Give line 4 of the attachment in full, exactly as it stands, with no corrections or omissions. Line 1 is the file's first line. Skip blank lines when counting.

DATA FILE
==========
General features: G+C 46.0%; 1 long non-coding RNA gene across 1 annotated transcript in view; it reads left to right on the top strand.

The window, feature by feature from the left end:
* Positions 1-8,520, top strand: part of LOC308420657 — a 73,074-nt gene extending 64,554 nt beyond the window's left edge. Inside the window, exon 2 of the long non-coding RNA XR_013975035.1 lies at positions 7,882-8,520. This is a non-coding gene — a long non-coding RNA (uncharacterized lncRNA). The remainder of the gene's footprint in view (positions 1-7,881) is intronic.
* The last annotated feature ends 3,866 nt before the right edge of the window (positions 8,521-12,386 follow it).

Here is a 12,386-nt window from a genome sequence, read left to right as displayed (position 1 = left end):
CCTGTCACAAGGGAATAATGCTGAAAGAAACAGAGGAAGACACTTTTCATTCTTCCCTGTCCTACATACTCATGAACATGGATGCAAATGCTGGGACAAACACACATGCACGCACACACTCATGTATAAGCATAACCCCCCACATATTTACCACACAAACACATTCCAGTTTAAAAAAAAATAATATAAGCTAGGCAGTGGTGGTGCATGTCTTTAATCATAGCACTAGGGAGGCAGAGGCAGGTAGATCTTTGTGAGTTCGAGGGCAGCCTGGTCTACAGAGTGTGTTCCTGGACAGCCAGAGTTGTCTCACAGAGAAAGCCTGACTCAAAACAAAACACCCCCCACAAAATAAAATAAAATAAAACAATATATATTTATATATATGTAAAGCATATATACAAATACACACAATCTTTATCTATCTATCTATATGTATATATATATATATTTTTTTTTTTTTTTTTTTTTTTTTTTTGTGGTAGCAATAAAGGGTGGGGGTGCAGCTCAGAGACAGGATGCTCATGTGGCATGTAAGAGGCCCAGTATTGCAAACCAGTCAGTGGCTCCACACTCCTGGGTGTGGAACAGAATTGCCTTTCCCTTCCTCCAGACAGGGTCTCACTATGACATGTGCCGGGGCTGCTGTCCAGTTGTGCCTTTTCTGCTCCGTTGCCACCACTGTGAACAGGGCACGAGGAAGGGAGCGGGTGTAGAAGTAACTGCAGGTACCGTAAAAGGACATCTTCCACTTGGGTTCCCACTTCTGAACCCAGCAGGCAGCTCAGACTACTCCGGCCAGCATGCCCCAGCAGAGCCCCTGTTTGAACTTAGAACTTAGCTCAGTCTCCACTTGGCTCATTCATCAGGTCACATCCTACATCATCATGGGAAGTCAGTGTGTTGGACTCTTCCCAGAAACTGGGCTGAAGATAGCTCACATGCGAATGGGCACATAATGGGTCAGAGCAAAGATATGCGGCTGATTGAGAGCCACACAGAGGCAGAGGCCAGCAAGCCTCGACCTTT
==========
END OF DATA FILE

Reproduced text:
* The last annotated feature ends 3,866 nt before the right edge of the window (positions 8,521-12,386 follow it).